Kim Fogarty is the parent of an 8 year old science enthusiast, and when it came time for her daughter’s birthday party, there was no questions as to what the theme was going to be. The party was billed as an event with, “cool chemical reactions, wacky experiments and explosive fun.”
Kim writes: I used ideas garnered from the Internet, including ScienceBob.com (thanks, Bob), and I compiled a party agenda full of active, fun experiments, all which went over very well with the ten girls. As a teacher, I was fortunate enough to rent my school’s science classroom to have the party, but it can be done anywhere you have room to prepare and no worries about a few spills.
For the cake, I made a flask cake that was featured in the March 2009 Family Fun magazine. I also made “lab coats” using t-shirts that were cut down the middle, and we gave each party-goer a pair of kid-sized safety goggles as they arrived. As for experiments, we did Color Symphony, which was a big hit, and also the Fantastic Foamy Fountain (I varied the experiment and used regular hydrogen peroxide and still got exciting results as you can see in the photo.) We also mixed up a batch of “Super Slime” purchased from Science Bob Store. (My daughter is still playing with the slime a month later – currently, she is investigating what happens when you put it in the freezer.) We also played with instant snow and explored some bubbling mystery solutions that they enjoyed.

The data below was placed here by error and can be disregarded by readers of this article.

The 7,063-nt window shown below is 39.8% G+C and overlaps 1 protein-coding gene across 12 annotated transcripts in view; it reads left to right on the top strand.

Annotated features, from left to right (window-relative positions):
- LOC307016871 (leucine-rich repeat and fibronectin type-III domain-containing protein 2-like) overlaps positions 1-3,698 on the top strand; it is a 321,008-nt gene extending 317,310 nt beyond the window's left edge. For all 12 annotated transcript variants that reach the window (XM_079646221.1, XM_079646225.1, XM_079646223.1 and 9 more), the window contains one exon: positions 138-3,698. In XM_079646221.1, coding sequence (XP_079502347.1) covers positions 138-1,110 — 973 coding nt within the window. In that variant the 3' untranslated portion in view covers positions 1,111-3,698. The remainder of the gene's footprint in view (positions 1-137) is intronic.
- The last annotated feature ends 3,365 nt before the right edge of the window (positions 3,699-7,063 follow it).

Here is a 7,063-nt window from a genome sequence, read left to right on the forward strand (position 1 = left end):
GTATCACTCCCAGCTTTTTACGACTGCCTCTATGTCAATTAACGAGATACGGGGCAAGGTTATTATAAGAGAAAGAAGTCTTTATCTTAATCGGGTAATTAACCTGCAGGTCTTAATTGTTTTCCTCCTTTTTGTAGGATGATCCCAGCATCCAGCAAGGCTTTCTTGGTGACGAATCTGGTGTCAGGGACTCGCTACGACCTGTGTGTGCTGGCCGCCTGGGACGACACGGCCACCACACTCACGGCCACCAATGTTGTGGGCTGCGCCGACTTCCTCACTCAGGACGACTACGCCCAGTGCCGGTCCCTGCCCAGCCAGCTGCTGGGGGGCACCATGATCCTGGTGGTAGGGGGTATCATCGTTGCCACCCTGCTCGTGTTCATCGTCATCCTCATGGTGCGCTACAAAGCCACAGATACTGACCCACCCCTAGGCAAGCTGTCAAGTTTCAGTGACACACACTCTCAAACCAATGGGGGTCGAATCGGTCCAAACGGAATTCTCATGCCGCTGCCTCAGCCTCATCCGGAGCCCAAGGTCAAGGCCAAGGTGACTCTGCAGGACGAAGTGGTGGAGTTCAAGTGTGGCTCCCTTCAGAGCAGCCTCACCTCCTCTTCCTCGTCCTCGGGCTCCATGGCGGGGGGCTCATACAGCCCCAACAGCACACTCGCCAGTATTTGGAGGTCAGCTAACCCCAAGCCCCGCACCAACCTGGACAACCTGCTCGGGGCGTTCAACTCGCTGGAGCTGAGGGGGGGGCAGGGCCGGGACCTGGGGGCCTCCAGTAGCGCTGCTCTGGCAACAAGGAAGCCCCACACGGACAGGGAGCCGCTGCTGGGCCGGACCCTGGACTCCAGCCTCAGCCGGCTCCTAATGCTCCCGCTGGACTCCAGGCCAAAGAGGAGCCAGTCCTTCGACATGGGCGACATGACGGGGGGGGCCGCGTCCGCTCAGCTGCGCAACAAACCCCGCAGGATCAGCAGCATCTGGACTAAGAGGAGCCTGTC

For goody bags, I made fabric drawstring bags that could be reused (going green, you know) and they were filled with test tube experiments – like growing spheres and insta-snow. Guests also got to take home their “lab coats” (each with a custom name tag) and their goggles. I also included a booklet filled with the experiments and the science behind them, as well as the Internet links to their sources and a couple of sites that promote science for girls – check them out: braincake.org and iwaswondering.org. I highly recommend a science party – everyone who was invited came and had a good time.